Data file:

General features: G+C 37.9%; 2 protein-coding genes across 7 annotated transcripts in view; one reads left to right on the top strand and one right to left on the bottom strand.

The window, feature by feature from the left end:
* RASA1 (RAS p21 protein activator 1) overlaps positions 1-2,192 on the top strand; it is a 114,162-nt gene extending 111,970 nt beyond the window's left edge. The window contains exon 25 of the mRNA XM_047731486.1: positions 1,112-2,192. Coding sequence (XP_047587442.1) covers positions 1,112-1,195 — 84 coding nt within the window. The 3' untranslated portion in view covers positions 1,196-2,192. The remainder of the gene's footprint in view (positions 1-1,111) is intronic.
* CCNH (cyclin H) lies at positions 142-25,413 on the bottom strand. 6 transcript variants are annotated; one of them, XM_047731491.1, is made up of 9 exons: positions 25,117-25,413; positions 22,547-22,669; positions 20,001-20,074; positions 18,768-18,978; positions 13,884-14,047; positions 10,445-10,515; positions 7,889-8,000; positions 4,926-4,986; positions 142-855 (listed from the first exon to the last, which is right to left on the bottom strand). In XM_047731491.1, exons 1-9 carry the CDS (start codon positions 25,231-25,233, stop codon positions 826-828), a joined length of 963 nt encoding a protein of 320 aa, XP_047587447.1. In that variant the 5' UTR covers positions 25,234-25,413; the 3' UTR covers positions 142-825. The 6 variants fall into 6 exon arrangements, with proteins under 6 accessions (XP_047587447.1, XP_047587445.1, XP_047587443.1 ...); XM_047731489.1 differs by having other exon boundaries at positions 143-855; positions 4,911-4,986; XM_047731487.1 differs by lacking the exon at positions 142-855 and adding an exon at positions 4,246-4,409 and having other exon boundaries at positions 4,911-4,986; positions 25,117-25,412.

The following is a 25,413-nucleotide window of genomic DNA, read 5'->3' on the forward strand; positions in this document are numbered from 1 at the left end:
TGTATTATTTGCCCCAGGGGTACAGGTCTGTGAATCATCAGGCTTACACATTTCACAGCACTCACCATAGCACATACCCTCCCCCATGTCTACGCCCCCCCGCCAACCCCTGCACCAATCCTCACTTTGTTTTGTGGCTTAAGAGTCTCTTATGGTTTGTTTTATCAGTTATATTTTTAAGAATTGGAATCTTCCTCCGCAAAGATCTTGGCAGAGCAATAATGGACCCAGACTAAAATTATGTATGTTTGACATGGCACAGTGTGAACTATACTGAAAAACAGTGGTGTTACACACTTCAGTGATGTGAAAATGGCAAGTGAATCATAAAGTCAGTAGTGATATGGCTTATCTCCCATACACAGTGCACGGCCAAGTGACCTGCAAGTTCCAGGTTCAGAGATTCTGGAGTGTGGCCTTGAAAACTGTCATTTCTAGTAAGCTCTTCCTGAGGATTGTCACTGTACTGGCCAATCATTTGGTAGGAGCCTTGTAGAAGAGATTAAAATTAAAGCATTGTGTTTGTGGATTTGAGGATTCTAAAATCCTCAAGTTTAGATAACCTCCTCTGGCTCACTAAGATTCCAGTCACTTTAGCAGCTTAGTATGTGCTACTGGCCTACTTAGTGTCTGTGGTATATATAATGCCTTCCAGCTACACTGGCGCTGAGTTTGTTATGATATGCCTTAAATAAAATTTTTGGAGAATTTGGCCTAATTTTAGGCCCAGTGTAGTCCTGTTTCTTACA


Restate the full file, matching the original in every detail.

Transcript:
General features: G+C 37.9%; 2 protein-coding genes across 7 annotated transcripts in view; one reads left to right on the top strand and one right to left on the bottom strand.

The window, feature by feature from the left end:
* RASA1 (RAS p21 protein activator 1) overlaps positions 1-2,192 on the top strand; it is a 114,162-nt gene extending 111,970 nt beyond the window's left edge. The window contains exon 25 of the mRNA XM_047731486.1: positions 1,112-2,192. Coding sequence (XP_047587442.1) covers positions 1,112-1,195 — 84 coding nt within the window. The 3' untranslated portion in view covers positions 1,196-2,192. The remainder of the gene's footprint in view (positions 1-1,111) is intronic.
* CCNH (cyclin H) lies at positions 142-25,413 on the bottom strand. 6 transcript variants are annotated; one of them, XM_047731491.1, is made up of 9 exons: positions 25,117-25,413; positions 22,547-22,669; positions 20,001-20,074; positions 18,768-18,978; positions 13,884-14,047; positions 10,445-10,515; positions 7,889-8,000; positions 4,926-4,986; positions 142-855 (listed from the first exon to the last, which is right to left on the bottom strand). In XM_047731491.1, exons 1-9 carry the CDS (start codon positions 25,231-25,233, stop codon positions 826-828), a joined length of 963 nt encoding a protein of 320 aa, XP_047587447.1. In that variant the 5' UTR covers positions 25,234-25,413; the 3' UTR covers positions 142-825. The 6 variants fall into 6 exon arrangements, with proteins under 6 accessions (XP_047587447.1, XP_047587445.1, XP_047587443.1 ...); XM_047731489.1 differs by having other exon boundaries at positions 143-855; positions 4,911-4,986; XM_047731487.1 differs by lacking the exon at positions 142-855 and adding an exon at positions 4,246-4,409 and having other exon boundaries at positions 4,911-4,986; positions 25,117-25,412.

The following is a 25,413-nucleotide window of genomic DNA, read 5'->3' on the forward strand; positions in this document are numbered from 1 at the left end:
TGTATTATTTGCCCCAGGGGTACAGGTCTGTGAATCATCAGGCTTACACATTTCACAGCACTCACCATAGCACATACCCTCCCCCATGTCTACGCCCCCCCGCCAACCCCTGCACCAATCCTCACTTTGTTTTGTGGCTTAAGAGTCTCTTATGGTTTGTTTTATCAGTTATATTTTTAAGAATTGGAATCTTCCTCCGCAAAGATCTTGGCAGAGCAATAATGGACCCAGACTAAAATTATGTATGTTTGACATGGCACAGTGTGAACTATACTGAAAAACAGTGGTGTTACACACTTCAGTGATGTGAAAATGGCAAGTGAATCATAAAGTCAGTAGTGATATGGCTTATCTCCCATACACAGTGCACGGCCAAGTGACCTGCAAGTTCCAGGTTCAGAGATTCTGGAGTGTGGCCTTGAAAACTGTCATTTCTAGTAAGCTCTTCCTGAGGATTGTCACTGTACTGGCCAATCATTTGGTAGGAGCCTTGTAGAAGAGATTAAAATTAAAGCATTGTGTTTGTGGATTTGAGGATTCTAAAATCCTCAAGTTTAGATAACCTCCTCTGGCTCACTAAGATTCCAGTCACTTTAGCAGCTTAGTATGTGCTACTGGCCTACTTAGTGTCTGTGGTATATATAATGCCTTCCAGCTACACTGGCGCTGAGTTTGTTATGATATGCCTTAAATAAAATTTTTGGAGAATTTGGCCTAATTTTAGGCCCAGTGTAGTCCTGTTTCTTACA